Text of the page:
DR. CRAIG: I'm not sure if Grant is aware that I have defended the Leibnizian version of the argument from contingency. We've even produced a Zangmeister video on the Leibnizian argument. So I am a fan and supporter of the argument from contingency. But what he says is true. I do like the Kalam argument better, and the reason would be simply because its premises, I think, are so much more plausible and perspicuously true. I think that “whatever begins to exist has a cause” is virtually undeniable for any sincere inquirer after truth. And I think that the arguments in support of the second premise (that “the universe began to exist”) are extraordinarily powerful both philosophically and scientifically. I know of no other argument for God's existence which has such amply supported premises. For that reason I like the Kalam version of the cosmological argument even better than the Leibnizian version because I found this to be the most persuasive. My doctoral thesis at the University of Birmingham was called “The Cosmological Argument,” and it included chapters on the Leibnizian version of the argument as well as the Thomistic version of the argument and the Kalam version of the argument. I published the material on the Kalam version separately as a book, and this became more widely known. But the original doctoral thesis was an examination of all of the various versions of the cosmological argument. In my studied judgment, the one with the most plausible and perspicuously true premises is the Kalam argument.

KEVIN HARRIS: A related question here, Dr. Craig. He says,

Hey, Dr. Craig. I was wondering something about the cosmological argument and haven't found a suitable answer for my question thus far. It is often espoused that if the conclusion “the universe began to exist” is correct, it would lead to a spaceless, timeless, immaterial, personal, etc. creator of the universe. From what I've seen, the reasoning is usually that whatever creates time, space, and matter must be outside of or not made of space or matter. But would this not also be true of many other things in our universe like minds or energy? Could we not say that whatever created mind couldn't have been a mind? Is it just a case of necessity versus contingency? I hope that makes sense.

DR. CRAIG: It's not a case of necessity versus contingency. With respect to mind, the claim is not that the cause of the universe created every mind because obviously it didn't create itself. What it created was finite minds, and there is an infinite, uncreated mind which is the cause of the universe. The argument for that – I give a threefold argument actually – for the cause of the universe being a mind . . . one is that the only thing that could fit the description of an immaterial, uncaused, timeless, spaceless cause of the universe would be a mind. An abstract object won't fit the bill. The second argument would be only a mind endowed with freedom of the will could explain the origin of a temporal effect from an eternal, timeless, permanent cause. And then the third one would be that in the case of a first physical state of the universe you cannot have a scientific explanation of the first physical state. You could only have a personal explanation of a first physical state of the universe. So for all three of those reasons I think that we are justified in thinking that the cause of the universe is an uncreated mind.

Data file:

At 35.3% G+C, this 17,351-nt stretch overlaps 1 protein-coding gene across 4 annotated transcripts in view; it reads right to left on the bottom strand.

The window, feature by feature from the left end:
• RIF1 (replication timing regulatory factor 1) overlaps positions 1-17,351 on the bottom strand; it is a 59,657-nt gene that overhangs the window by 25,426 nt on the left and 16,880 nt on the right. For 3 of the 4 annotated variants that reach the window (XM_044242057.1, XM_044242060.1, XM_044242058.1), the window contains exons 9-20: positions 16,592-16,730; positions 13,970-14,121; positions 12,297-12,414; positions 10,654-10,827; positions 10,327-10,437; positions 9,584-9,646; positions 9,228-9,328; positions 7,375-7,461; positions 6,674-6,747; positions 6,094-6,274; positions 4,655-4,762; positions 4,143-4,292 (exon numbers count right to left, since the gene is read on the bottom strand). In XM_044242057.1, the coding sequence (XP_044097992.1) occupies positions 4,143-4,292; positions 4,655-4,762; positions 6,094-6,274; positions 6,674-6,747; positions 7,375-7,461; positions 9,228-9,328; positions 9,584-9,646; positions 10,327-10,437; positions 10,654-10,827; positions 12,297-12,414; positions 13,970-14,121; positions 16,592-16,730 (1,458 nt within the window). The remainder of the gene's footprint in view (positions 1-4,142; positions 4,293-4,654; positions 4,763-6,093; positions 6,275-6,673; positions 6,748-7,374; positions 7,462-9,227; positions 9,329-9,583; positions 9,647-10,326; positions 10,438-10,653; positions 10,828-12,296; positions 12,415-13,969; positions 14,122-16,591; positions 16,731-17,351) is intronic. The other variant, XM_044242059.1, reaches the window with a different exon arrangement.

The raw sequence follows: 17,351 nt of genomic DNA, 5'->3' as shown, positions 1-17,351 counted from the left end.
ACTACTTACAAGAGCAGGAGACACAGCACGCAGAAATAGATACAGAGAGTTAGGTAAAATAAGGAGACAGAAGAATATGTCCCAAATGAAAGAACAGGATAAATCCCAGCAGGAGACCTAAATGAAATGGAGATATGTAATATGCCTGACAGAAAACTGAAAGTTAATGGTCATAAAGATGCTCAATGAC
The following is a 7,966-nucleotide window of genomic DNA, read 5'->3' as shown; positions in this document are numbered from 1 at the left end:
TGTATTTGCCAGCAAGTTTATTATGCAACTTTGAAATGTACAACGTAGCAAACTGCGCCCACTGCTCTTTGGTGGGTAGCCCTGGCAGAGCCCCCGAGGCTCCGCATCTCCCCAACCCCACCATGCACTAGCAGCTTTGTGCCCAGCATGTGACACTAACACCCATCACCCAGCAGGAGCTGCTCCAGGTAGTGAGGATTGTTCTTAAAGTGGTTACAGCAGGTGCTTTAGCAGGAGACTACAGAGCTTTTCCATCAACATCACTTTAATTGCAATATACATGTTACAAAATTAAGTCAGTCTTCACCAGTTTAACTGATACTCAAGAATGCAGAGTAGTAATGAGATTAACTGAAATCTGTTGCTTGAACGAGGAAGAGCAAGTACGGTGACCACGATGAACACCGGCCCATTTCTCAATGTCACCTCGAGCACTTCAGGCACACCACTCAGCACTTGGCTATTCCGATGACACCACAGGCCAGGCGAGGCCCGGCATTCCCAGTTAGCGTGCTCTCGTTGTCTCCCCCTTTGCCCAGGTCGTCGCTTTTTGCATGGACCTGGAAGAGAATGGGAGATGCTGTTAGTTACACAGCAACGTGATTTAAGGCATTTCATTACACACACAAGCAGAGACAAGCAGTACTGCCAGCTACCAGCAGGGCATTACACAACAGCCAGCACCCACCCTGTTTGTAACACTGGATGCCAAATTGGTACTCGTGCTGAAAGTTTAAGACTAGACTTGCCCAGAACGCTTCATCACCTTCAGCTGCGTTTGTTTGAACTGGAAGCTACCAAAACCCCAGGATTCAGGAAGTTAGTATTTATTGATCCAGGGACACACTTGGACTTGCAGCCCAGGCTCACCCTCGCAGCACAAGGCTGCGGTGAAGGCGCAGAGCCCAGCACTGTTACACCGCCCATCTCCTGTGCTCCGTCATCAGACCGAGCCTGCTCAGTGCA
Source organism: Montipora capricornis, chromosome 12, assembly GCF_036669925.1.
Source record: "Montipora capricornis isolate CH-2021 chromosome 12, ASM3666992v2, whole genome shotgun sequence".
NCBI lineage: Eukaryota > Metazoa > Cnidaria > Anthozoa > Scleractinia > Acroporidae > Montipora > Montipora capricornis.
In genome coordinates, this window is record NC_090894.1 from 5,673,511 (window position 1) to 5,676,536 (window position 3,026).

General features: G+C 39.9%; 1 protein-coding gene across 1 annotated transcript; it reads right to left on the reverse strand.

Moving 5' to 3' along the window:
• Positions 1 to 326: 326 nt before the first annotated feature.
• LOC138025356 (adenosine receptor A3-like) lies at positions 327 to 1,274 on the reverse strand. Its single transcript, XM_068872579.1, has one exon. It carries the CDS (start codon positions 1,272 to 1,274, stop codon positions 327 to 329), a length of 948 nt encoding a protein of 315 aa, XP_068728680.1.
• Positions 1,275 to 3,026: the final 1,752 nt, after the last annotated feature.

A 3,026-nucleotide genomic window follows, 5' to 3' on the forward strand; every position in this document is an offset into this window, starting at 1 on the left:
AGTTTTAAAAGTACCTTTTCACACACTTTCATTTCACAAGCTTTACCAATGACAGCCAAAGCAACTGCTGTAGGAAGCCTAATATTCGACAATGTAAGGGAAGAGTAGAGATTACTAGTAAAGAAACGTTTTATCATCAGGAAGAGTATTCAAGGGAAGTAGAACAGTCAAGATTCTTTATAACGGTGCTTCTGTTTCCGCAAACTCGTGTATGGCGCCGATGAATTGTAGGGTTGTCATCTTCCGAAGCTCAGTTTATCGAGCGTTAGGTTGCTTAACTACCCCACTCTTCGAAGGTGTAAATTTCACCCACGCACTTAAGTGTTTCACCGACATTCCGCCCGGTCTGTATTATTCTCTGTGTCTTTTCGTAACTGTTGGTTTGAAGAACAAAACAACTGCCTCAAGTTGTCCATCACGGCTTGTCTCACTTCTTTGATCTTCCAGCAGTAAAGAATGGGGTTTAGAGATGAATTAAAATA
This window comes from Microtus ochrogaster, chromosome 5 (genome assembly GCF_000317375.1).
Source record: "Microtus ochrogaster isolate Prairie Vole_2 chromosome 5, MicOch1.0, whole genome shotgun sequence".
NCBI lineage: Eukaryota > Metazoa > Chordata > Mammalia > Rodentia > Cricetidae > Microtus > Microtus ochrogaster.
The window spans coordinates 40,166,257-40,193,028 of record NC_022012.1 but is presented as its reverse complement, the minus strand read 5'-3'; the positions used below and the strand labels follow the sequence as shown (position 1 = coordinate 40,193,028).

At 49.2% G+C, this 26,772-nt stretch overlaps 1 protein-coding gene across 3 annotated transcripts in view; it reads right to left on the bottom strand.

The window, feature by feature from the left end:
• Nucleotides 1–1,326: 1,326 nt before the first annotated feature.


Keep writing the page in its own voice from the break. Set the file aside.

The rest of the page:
KEVIN HARRIS: OK. Next question from the UK.

Hello, Dr. Craig. In your recent excellent podcast you assent to the view that Luke used the Gospel of Mark as a source for his (Luke's) own Gospel. However, Luke declares in 1:1, In as much as many have undertaken to compile an account it seemed good to me also. The word for “undertaken” here implies previous non-success in its other uses. Acts 9:29, but they were attempting to put him to death, and Acts 19:13, some of the Jewish exorcists attempted to name over those who had the evil spirits the name of the Lord Jesus. Using this internal criteria, does this not imply that Luke was the first Gospel, and if you disagree what do you think of the arguments against such a position?

DR. CRAIG: I don't think that you can use the way the word “undertaken” might be used in other places to imply non-success. Luke is simply saying that he is aware that there are other Gospels that have been written. Insofar as his word choice might be taken to imply a deficiency in these other accounts, it's interesting that what Luke says is that, Inasmuch as many others have undertaken to write an account of what's transpired among us, I, too, have attempted to write an orderly account for you, most excellent Theophilus. It has made me wonder whether or not Luke might have known Matthew's Gospel. Because Matthew's Gospel lumps different episodes in Jesus’ life together thematically rather than chronologically. It made me wonder whether Luke might not have found this rather disorderly and so he wants to write a more orderly account in his Gospel. So far from implying that Luke is the first Gospel, it would suggest that there were prior Gospels to Luke which he's used, and it could even include the Gospel of Matthew. Robert Gundry, a very fine New Testament scholar, has shown that many Matthean peculiarities (that is to say, vocabulary that is unique to Matthew) get reproduced in Luke which suggests that in fact Luke and Matthew were not simply independently using Mark but that Matthew may have used Mark, and Luke used Matthew as well as Mark, and hence you have these Matthean peculiarities appearing in Luke. Now, I’m not in a position to endorse that view, but I think it’s certainly possible and intriguing.

KEVIN HARRIS: OK, let’s stop right there. We’ll pick it up next time. We’ve got more questions from all over the world right here on Reasonable Faith with Dr. William Lane Craig.[1]


[1]           Total Running Time: 12:55 (Copyright © 2019 William Lane Craig)

 [KW1]URL needs to be changed to kalam -- also the audio podcast title